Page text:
Vision 2021 laid out a clear path to Bangladesh becoming a middle-income country by its 50th anniversary. At the heart of this vision lay Digital Bangladesh, an ambitious plan to accelerate the use of ICTs across the country and drive growth across all sectors. But Digital Bangladesh represented more than hardware, software and connectivity. Instead, it embodied the very spirit of Vision 2021 – innovation, resilience and resourcefulness. Most significantly, both Vision 2021 and Digital Bangladesh were models of people-centric development. They were developed with an intricate understanding of the needs, capacity and characteristics of the population they were designed to benefit.

Digital Bangladesh was neither top down nor bottom up; it was top to bottom. It was everywhere at once, and the whole country was the target user group. The plan was: lay the infrastructure, ensure access and see what happens. The rapid rate of digitalisation in the country over the last decade or so shows that policymakers were right to gamble on innovation. The people of the country proved to be enthusiastic adopters of technology and quickly grasped how to apply it in their daily lives.

In this issue of WhiteBoard, we look at what needs to be done to take the next step in Bangladesh’s innovation journey. Fahad Ifaz examines how technology will be an essential tool in attracting a new generation to work in agriculture. Anir Chowdhury provides a detailed account of the government’s approach to innovation and offers a blueprint for the further digitisation of governance over the coming decades.

Primavera De Filippi and Morshed Mannan look at lessons learnt from the Global South in creating a legal framework for blockchain regulation, while Mohammad Raafi Hossain explains how blockchain technology can be used to significantly increase foreign investment in infrastructure.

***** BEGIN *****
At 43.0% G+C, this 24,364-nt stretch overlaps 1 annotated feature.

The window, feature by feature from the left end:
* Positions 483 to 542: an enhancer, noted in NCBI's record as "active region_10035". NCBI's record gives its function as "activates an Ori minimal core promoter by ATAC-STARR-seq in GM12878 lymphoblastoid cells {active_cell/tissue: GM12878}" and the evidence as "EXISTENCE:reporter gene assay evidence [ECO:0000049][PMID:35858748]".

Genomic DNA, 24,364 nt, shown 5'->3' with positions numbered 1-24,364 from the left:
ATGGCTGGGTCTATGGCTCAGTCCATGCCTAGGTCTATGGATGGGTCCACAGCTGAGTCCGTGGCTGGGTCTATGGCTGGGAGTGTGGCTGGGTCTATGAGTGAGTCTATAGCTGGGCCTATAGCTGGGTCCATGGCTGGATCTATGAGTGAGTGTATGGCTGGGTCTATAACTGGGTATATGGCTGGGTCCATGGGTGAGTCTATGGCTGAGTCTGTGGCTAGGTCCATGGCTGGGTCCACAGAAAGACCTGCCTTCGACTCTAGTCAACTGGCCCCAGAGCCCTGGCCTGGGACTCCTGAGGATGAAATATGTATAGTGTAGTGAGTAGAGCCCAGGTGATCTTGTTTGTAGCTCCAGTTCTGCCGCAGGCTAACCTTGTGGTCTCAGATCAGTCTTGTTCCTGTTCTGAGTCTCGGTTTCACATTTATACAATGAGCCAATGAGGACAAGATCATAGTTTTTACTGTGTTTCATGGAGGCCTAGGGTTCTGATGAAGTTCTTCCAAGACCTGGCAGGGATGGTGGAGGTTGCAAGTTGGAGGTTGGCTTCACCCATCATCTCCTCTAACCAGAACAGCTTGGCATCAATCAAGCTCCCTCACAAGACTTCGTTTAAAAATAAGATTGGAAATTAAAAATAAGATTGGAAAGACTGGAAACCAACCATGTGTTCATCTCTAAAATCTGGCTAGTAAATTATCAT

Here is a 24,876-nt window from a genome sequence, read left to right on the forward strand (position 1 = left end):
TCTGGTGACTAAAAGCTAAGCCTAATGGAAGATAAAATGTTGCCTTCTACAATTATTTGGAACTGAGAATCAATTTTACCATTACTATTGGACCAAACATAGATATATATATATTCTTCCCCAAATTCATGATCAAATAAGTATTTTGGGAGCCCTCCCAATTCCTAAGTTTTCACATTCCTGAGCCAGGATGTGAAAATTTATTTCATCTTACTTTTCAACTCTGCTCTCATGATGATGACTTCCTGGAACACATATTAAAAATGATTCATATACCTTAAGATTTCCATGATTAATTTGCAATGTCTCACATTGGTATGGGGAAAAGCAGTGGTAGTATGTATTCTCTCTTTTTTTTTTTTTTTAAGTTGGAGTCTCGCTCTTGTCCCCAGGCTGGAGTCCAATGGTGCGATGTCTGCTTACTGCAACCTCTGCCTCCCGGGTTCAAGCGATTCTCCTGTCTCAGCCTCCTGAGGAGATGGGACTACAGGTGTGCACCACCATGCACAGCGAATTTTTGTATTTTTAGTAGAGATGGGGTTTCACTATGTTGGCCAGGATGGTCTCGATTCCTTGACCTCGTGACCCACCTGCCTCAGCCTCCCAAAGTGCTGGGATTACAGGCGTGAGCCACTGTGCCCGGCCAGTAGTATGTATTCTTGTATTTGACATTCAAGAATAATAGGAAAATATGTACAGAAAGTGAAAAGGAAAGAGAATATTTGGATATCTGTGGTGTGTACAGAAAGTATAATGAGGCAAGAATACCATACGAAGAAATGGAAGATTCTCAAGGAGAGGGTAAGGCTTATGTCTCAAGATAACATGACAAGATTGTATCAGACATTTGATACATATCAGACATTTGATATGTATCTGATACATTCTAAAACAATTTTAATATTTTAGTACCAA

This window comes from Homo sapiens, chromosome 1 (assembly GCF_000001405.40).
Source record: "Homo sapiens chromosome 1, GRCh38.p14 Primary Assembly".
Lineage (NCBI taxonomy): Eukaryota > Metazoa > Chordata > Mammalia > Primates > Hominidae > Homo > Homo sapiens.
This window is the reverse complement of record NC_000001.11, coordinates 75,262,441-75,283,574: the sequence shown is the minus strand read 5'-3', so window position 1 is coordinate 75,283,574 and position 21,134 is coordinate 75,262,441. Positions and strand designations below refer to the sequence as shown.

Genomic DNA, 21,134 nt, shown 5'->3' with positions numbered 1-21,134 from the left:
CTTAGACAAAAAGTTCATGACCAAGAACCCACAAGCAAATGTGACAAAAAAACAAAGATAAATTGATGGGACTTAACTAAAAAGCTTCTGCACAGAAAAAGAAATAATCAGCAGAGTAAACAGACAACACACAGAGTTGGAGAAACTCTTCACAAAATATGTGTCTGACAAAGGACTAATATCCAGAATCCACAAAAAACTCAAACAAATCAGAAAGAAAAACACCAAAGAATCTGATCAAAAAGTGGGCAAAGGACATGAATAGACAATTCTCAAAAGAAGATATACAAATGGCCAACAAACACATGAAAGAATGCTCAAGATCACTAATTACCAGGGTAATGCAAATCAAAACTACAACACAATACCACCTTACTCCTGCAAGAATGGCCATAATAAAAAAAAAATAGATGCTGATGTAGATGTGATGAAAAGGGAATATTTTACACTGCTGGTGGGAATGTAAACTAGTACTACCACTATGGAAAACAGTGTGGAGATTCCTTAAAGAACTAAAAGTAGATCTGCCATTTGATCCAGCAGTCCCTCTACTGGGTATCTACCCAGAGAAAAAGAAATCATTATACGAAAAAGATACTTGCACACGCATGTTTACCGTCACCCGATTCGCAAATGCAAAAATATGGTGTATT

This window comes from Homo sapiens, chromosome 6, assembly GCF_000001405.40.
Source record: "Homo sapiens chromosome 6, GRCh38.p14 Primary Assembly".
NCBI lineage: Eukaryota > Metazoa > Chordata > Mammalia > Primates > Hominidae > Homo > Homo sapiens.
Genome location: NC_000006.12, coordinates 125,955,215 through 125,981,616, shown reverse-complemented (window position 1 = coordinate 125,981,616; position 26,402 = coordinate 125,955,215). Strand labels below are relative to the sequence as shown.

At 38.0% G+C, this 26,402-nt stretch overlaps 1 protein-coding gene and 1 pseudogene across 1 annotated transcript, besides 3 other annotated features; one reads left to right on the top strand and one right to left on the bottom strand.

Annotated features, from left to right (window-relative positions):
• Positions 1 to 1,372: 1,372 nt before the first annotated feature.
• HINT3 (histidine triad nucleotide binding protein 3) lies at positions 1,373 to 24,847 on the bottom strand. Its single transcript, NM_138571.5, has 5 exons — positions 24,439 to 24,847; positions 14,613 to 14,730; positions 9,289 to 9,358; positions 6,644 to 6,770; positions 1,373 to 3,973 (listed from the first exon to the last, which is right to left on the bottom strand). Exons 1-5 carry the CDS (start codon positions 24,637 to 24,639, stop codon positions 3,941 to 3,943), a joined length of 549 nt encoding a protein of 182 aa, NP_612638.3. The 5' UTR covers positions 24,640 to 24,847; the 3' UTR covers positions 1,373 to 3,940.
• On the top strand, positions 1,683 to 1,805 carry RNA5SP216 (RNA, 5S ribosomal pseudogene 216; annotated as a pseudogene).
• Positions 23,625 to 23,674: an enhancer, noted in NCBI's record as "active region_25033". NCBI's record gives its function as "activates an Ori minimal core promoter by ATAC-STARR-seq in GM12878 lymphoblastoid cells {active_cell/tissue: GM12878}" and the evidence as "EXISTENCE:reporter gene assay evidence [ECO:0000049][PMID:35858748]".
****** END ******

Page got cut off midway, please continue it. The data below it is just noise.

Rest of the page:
The covid-19 pandemic led to an unprecedented turn towards digital payments and Pial Islam charts the trends that have emerged from the data available so far. Finally, Farhana Khan proposes a technological solution to increase lending to Cottage, Micro, Small, Medium, Enterprises (CMSMEs).

As Bangladesh looks to consolidate its position as a middle-income country, it is time to move on from referring to the ‘Bangladesh Miracle’ and start focusing on the ‘Bangladesh Model’. As embodied by Vision 2021 and Digital Bangladesh, this model involves people-centric policies coupled with a focus on innovation and technology. This issue completes our first year of publication, and we would therefore like to thank our readers, sponsors and contributors for their support. We will strive to provide a space where voices, both old and new, can continue debating the most pressing policy choices in Bangladesh.

Radwan Mujib Siddiq is a trustee of the Centre for Research and Information. He is a strategy consultant and youth advocate. He is also the patron of ground-breaking political history projects such as the graphic novel Mujib and Hasina: A Daughter's Tale, a docu-film. He advises various international organizations and government agencies on strategy and communications. He pursued his graduate studies from the London School of Economics and Political Science.